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Teens lend a hand to Whistler Animals Galore

Resort’s shelter initiates pilot project for youth volunteers
HELPING HANDS — WAG teen volunteer co-ordinator Dylan Jones holds a shelter puppy. Whistler Secondary students are helping out at WAG as part of a skills training program by the shelter. Photo by Cathryn Atkinson

Whistler Animals Galore (WAG), the resort's animal shelter, is bringing young people into their mix of helpers.

WAG is in the fourth week of a six-week pilot project aimed at students in Grades 8 and 9 from Whistler Secondary School to see how teens fit into their programming as helpers. The volunteers spend two hours per week over a six-week period at the shelter.

Shannon Broderick, WAG's director of shelter operations, said this was the first time they had tried it.

"I find with kids at that age, it's always a struggle to get that first job with no experience at all, so it's an opportunity for them to gain a little experience, have a reference," Broderick said.

"They do an orientation and then come in and are assigned a list of chores, then they have time with the animals and can interact with them, and then they have a project — they either have a fundraising project or an advocacy campaign."

Graduates will receive a certificate of completion and a letter of recommendation for their resumes. While the program is not currently connected with the school, Broderick said they would be open to some kind of work experience arrangement.

"The idea, when we sat down and started talking about it, was that the kids finish the program knowing the whole scope of animal sheltering, understanding it's not just about coming in and playing with puppies. It is chores, it's cleaning and there is the fundraising and advocacy component," Broderick said.

Two Whistler Secondary School students are currently taking part in the pilot project. Broderick said they will soon open a list for other students and will be charging participants $25 to cover some of their costs. Only two or three students will be taken on at a time.

"It's no different than a job. We're giving them the skills needed to go out there in the world. They do things like laundry, clean the floors, wash the windows and things like that," Broderick said. "We gave them a list of project ideas, things to choose from, anything from creating an adoption poster to writing a letter to local government on why protecting animals is important."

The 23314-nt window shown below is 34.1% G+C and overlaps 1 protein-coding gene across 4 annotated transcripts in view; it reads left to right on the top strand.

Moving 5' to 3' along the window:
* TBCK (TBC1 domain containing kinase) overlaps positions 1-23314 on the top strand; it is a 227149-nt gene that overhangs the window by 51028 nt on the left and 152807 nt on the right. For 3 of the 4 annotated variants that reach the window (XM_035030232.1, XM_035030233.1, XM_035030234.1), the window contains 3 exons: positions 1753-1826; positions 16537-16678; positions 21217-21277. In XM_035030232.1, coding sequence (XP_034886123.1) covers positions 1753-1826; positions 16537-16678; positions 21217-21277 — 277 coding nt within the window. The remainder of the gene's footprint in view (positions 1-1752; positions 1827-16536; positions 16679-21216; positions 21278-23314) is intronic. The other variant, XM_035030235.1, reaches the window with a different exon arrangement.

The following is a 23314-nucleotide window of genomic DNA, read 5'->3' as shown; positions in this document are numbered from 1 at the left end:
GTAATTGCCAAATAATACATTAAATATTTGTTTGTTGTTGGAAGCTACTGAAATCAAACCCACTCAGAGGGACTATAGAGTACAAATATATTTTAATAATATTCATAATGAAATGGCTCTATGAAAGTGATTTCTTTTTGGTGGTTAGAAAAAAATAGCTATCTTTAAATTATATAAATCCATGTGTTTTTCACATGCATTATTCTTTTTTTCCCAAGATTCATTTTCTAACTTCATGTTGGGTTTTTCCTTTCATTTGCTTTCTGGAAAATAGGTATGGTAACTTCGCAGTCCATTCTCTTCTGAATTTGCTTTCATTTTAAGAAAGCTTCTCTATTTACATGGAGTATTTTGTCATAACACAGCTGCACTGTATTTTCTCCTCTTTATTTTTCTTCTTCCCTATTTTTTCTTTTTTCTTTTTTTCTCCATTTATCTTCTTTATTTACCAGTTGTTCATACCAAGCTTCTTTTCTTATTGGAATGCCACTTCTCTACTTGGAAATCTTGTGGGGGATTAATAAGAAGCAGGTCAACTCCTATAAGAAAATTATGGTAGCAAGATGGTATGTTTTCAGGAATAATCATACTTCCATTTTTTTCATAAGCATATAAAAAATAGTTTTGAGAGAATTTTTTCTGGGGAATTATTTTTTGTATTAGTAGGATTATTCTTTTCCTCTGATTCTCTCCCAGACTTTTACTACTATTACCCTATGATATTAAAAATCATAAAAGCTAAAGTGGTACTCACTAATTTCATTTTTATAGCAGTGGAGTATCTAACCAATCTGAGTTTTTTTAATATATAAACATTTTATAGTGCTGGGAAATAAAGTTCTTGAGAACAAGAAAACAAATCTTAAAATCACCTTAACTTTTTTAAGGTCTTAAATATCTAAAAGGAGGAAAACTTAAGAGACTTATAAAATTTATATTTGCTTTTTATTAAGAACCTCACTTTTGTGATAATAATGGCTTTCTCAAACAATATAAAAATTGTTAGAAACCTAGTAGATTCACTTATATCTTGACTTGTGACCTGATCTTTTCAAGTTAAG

Thirteen-year-old Colin Faiella, a Grade 8 student at Whistler Secondary School, waters the plants, cleans the window and washes the cat tree. He also makes peanut butter treats for the animals.

"I do my tasks and then do a load of laundry if there is any," he said.

His project is an adoption poster for "a really nice, but really shy" dog named Beaver.

"I decided to work here because I wanted to visit with animals. I have a dog of my own and he gets really lonely so I wanted to see if there was a dog here we could get him. I also really wanted to hang with the animals," Faiella said.

"It's fun. The best bit is at the end when I get to visit with the animals."

Dylan Jones, who is overseeing the project for WAG, said it has been interesting to see what different skill sets and abilities the teens bring to the job.

"I definitely think they are learning a lot. We definitely get a lot out of it, they do very important tasks every day and their projects are interesting," he said.

Broderick added that they were keeping an eye on future involvement by the students.

"I'm looking forward to the day when those kids come back. Once they've been through the program they are welcome to come back a volunteer... we just want the kids to know that there is more to animal sheltering and animal welfare than playing with puppies," she said.